An Aurora Capture!

Iceland’s winter, August to April, is the only opportunity to see the northern lights. As well, they are visible primarily in the dead of night and the sky must be totally clear. It has been mostly cloudy this trip with intermittent rain. Last night the sky cleared and we were told we might catch a glimpse around midnight. And we did! The eerie green cloud like formations do not last long. They linger five minutes or so then vanish as strangely as they appear.

Yesterday we had a tour planned to go glacier climbing and seeing other sights along the south coast, starting with a waterfall:


We arrived at the waterfall shortly before sunrise. Everything about Iceland is related to volcanic eruptions. The land, especially closer to volcanos is black. Only hay grows here. Farmers raise sheep and cattle, no vegetables. Houses appear rarely. You can drive for miles and not see another automobile. The population of the country is 450,000; 200,000 live in the capital. Most of the other towns are a population of 2,000 or less.


We stayed in the town of Hveragerdi, meaning hot springs. In front of the hotel is a geothermal spring equipped with an oven where the hotel restaurant bakes bread everyday. Or, rather steams it. It takes 24 hours to cook the bread. The sticks and rope slings pictured below are for cooking eggs. This is a summertime activity because you have to be able to see your way to the spring and in the winter it is too dark at breakfast time to walk there safely. For hard boiled eggs, you hold the rope basket over the steam for 10 minutes.


We also went to black sand beach where the sand is black as pitch. It is comprised of crushed volcanic rock and is not foot friendly.


A highlight of this trip for me was going to be the glacier climb, which I ended up not doing. It was raining almost constantly and after gearing up and walking to the glacier, I realized the jacket I had brought was not waterproof. Water resistant, but not waterproof. Also my daughter’s feet started to go numb so at the last minute, the two of us decided it was prudent for us to turn back.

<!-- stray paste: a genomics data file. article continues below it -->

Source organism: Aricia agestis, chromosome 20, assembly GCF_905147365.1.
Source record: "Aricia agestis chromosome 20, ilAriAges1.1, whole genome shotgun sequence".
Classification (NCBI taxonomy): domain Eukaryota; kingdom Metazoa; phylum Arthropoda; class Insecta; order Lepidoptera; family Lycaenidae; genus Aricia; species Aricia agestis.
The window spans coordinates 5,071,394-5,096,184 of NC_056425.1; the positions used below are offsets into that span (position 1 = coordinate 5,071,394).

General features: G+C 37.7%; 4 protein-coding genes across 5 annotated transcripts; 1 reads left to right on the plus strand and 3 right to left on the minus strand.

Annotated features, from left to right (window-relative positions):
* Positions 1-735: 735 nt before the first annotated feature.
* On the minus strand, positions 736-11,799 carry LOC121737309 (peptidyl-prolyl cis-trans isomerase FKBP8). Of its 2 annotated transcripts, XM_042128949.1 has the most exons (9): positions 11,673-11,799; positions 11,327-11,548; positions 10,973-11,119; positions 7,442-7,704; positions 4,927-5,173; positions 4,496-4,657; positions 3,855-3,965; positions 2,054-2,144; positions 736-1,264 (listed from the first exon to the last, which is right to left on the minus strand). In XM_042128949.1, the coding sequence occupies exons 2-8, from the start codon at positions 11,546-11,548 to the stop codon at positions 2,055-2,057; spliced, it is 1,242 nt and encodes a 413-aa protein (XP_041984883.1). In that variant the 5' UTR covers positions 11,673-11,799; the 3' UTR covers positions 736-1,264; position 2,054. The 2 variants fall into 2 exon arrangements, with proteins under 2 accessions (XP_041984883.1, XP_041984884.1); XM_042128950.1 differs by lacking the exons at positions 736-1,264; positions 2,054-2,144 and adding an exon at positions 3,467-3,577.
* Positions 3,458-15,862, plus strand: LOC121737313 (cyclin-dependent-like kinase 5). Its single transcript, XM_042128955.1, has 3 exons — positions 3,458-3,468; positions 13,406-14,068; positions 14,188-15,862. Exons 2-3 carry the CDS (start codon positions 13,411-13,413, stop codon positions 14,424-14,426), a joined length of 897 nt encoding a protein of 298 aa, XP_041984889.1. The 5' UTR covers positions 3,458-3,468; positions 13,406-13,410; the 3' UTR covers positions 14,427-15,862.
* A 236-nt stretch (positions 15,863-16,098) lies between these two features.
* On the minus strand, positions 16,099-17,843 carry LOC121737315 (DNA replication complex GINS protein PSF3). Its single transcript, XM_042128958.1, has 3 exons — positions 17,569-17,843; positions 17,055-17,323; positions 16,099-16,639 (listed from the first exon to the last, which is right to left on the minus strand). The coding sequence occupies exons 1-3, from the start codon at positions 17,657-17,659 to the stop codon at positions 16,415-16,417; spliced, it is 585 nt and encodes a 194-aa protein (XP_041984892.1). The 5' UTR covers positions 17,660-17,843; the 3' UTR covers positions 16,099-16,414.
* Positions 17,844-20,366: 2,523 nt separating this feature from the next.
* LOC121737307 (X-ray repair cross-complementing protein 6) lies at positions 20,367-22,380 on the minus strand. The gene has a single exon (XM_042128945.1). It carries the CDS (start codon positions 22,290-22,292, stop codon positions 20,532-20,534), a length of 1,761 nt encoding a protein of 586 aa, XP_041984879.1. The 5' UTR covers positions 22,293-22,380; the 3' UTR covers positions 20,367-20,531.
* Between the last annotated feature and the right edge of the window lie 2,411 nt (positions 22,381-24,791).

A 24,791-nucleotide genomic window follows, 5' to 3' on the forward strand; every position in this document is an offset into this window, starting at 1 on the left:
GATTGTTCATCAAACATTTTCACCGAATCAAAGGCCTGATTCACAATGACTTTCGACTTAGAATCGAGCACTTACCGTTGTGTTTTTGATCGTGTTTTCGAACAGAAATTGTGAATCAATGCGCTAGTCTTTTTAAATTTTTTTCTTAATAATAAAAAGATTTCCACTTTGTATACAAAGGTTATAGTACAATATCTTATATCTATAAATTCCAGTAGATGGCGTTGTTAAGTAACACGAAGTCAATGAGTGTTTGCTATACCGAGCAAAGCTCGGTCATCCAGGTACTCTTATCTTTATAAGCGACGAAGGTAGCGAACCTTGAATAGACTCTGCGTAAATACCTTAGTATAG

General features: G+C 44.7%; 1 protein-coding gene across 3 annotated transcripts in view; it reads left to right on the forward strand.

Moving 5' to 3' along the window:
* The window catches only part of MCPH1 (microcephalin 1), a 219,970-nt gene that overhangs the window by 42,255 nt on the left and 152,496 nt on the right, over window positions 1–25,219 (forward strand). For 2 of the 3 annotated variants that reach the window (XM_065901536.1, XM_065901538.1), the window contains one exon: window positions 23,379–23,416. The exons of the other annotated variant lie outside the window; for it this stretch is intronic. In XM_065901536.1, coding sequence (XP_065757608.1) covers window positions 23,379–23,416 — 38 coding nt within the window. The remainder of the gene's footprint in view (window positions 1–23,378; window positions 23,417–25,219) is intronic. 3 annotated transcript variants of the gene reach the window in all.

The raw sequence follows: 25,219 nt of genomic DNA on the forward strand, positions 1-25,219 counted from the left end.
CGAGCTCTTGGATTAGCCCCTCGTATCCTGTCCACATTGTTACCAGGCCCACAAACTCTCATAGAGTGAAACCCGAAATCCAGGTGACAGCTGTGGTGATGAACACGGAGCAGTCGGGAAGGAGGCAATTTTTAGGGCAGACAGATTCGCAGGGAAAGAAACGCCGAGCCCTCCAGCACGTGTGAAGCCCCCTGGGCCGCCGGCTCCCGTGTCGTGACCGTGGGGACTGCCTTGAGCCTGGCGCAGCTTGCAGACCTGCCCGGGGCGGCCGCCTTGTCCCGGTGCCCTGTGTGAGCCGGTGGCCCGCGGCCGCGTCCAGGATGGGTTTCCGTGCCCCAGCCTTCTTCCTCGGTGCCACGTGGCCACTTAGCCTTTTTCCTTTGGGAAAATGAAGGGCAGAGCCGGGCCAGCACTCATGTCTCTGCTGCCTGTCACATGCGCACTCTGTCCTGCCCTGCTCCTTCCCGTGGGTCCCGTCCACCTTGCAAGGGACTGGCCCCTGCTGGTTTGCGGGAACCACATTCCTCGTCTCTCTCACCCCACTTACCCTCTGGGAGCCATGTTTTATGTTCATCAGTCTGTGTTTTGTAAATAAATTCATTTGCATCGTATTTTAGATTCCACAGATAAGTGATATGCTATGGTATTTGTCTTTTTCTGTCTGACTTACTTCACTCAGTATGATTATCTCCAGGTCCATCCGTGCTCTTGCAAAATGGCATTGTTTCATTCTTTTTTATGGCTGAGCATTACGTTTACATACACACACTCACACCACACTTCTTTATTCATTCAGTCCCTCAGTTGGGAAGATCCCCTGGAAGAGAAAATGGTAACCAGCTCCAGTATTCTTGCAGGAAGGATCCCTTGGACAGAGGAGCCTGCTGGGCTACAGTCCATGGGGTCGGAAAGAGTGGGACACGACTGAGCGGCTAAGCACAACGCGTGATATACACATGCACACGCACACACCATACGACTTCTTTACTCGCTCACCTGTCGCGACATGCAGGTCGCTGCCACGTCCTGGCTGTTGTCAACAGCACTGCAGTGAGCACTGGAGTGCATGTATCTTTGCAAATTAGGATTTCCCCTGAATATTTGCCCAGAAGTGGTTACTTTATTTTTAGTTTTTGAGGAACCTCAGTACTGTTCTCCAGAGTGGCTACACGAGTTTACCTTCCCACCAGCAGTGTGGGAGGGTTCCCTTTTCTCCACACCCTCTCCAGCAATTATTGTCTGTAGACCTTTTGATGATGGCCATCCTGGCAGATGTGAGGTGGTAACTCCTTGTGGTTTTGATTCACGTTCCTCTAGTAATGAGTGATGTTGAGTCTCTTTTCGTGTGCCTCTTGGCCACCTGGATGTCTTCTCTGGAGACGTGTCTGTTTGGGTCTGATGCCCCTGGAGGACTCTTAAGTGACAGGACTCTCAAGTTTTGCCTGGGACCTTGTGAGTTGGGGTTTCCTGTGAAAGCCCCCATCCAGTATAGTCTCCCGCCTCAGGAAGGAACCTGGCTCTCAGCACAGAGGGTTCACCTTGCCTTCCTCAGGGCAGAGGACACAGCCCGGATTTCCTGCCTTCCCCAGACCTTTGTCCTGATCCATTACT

Glaciers are receding at a dramatic pace. The glacier below, where the granddaughters enjoyed the exhilarating hike, has receded 110 meters in the last twelve months.


Daughter Jocelyn and I dried out and warmed up in the toilet building while the girls were on the ice. Having no book to read or cell service, I enjoyed talking to the owners of this enterprise who rented climbing equipment to rescue workers. As they said, “we’ve got some stories to tell.” The glaciers are national parks so anyone can go climb a glacier. This means folks attempt to go on this ice formation that has many crevices and get into all sorts of trouble since they do not have proper gear or a guide. Other Iceland trivia I learned is that there are only three inexpensive items in Iceland: geothermal heat, electricity and water. Everything else is dear. And that tourism in Iceland has exploded since 2013 when the volcano erupted, strewing ash across Europe and closing airports for weeks. This put Iceland on the map as a desirable “destination.”

This trip was intended to be an opportunity to spend time with my granddaughters, the older two from my older daughter Blair and the younger, from my daughter, Jocelyn. My three grandsons are younger, so I look forward to a trip with them in the future, with both or one daughter along.